Sunday, October 21, 2007

Death of the innocents.

We had more terrible road crashes at the end of last week, with babies and children killed.

I always think it's a worse tragedy when children are involved. Helpless to protect themselves they have to rely totally on adults to care for them, to keep them safe. It's so often a misplaced trust.

Three children and an unborn baby died in two accidents on Thursday.

In Sharjah two little girls, Ayeesha Diya aged six and her sister Dina Ruqiya aged only three, were sleeping in the back of their car. According to a friend their father had stopped on the hard shoulder on the Al Dhaid-Sharjah highway because he was sleepy. That seemed the sensible thing to do, rather than drive on in a dangerously sleepy state.

At 11.30 pm another car slammed into them, killing the two little girls. Their pregnant mother was in critical condition, her baby was delivered in an emergency operation, condition not immediately known.

In Al Ain an eight year old, a pregnant woman and her unborn baby died. Police report that a tyre burst on their 4x4 vehicle when it was travelling at high speed, causing the vehicle to tumble for 140 metres. There were apparently fourteen pasengers in the vehicle, some of whom sustained serious injuries.

Sitting here in a helpless rage doesn't achieve anything and I'm sure there's nothing I - or you - can do anyway.

But this carnage has to be stopped.

It's a huge challenge because of the attitudes of drivers here and the different standards - not to mention the confusing roads and road signs that we have to try to deal with.

The RTA could obviously and easily get rid of the dangers the badly designed roads and signage cause, but I'm not sure they have the common sense or brainpower to do it.

The rest of the problems are much more complex. What will it take? An ongoing educational campaign, including school-age future drivers, a complete re-think about the way licences are issued, with none being issued automatically, every driver being schooled in one system of driving, a complete revamp of the driving school industry, a larger more effective traffic police division, rigid enforcement of the rules and laws.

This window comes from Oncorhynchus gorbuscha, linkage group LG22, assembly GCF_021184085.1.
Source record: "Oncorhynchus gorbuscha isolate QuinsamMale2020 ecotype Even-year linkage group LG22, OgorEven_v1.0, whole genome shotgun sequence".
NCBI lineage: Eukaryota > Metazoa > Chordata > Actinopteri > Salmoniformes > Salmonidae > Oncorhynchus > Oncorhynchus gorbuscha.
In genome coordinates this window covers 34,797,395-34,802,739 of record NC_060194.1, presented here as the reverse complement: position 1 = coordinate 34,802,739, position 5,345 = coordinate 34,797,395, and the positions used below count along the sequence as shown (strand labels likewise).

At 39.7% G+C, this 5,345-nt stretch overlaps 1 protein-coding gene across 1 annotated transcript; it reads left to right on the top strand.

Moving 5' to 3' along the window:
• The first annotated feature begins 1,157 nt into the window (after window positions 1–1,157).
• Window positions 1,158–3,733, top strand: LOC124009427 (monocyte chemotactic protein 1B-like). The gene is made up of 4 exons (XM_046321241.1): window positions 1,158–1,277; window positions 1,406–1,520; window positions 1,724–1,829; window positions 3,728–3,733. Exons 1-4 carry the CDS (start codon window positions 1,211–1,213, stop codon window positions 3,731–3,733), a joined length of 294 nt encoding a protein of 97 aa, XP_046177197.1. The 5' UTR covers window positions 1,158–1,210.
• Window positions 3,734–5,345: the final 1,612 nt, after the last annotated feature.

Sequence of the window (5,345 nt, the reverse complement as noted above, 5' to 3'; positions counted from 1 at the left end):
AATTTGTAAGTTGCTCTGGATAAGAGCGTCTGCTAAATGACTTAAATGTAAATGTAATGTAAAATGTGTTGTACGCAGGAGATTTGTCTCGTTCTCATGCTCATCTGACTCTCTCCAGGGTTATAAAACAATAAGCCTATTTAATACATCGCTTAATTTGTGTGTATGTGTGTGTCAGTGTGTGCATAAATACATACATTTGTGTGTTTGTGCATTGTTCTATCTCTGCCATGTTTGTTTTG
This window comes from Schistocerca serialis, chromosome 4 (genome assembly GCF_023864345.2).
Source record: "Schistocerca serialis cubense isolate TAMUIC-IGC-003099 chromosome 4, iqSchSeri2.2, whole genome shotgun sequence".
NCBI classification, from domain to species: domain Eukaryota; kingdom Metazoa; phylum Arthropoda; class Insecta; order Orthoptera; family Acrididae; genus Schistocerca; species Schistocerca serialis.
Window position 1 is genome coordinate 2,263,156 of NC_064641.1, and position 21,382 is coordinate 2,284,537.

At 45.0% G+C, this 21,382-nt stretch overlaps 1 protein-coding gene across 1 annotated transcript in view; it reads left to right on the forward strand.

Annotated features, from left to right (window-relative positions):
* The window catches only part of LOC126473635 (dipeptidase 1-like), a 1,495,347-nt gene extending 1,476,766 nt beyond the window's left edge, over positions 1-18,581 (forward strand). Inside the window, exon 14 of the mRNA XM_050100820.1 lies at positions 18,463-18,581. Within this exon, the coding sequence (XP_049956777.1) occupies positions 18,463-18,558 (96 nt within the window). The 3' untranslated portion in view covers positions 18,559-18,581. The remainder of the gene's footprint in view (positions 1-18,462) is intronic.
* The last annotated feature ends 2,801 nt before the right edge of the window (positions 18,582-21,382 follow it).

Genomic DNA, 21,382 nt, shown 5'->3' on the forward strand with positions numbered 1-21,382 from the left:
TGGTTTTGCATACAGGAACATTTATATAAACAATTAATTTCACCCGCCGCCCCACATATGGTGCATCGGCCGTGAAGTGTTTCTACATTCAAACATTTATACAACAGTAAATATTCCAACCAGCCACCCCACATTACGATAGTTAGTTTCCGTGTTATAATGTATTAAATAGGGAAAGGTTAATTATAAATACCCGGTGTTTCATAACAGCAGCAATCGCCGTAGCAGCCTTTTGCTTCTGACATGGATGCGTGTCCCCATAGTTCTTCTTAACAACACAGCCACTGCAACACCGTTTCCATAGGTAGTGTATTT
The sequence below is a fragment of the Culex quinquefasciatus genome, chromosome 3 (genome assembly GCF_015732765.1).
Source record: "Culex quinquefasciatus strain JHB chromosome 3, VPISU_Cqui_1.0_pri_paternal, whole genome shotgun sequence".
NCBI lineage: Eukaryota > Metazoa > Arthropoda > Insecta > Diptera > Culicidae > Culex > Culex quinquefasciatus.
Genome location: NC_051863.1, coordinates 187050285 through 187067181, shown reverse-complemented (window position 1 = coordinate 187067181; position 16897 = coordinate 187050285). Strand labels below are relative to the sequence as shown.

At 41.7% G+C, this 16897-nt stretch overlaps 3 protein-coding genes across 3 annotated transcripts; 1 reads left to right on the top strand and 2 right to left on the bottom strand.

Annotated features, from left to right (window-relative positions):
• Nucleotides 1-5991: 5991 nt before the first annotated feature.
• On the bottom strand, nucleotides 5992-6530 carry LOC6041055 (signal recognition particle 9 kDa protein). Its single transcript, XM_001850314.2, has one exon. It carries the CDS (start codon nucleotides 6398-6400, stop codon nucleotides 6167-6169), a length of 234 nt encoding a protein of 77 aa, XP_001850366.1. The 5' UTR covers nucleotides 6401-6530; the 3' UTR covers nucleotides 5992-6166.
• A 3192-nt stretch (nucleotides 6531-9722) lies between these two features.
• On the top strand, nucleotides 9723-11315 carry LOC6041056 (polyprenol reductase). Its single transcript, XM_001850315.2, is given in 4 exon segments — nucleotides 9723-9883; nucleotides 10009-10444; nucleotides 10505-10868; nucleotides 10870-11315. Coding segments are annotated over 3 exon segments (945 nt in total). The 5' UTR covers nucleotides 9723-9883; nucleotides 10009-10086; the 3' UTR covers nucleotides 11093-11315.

I'm not holding my breath.

5 comments:

i*maginate said...

In addition to your excellent suggestions, as drivers we all have a duty to respect the rules and regulations and certainly this culture of being "courteous" on the roads is rather lacking. Just to simply give away to another car seems like a favour here, and when someone lets me through it's like a once-in-a-lifetime treat! With this kind of behaviour on the roads no wonder there are so many accidents.

In the last 3 days my friends have witnessed 3 major accidents on SZR.

When I was last on it at about midnight Thurs, there were literally about 10 police cars on the accident scene plus about 3 ambulances but I couldn't see what happened (I was looking from the passenger's seat, mind you).

I can't even begin to think how anyone moving to this country adjusts to driving conditions here!

Seabee said...

i*maginate yes I forgot the most important factor, which you added - the duty of drivers to obey the rules of the road and to use common sense.

Keefieboy said...

Fourteen people in one 4x4?!!!

Seabee said...

Keefieboy, that caught my eye too - hardly enough seat belts for everyone I wouldn't imagine!

Anonymous said...

I saw a 4WD in flames at 1:30 am on the night it happened, I think that was the one in which 14 people were in the 4WD.

I am a Muslim, but it hurst me to see some Muslims who admit speeding or not wearing seatbelts to justify it by saing 'death is upto Allah, speeding does not kill, if you are scared you dont have faith in God etc etc"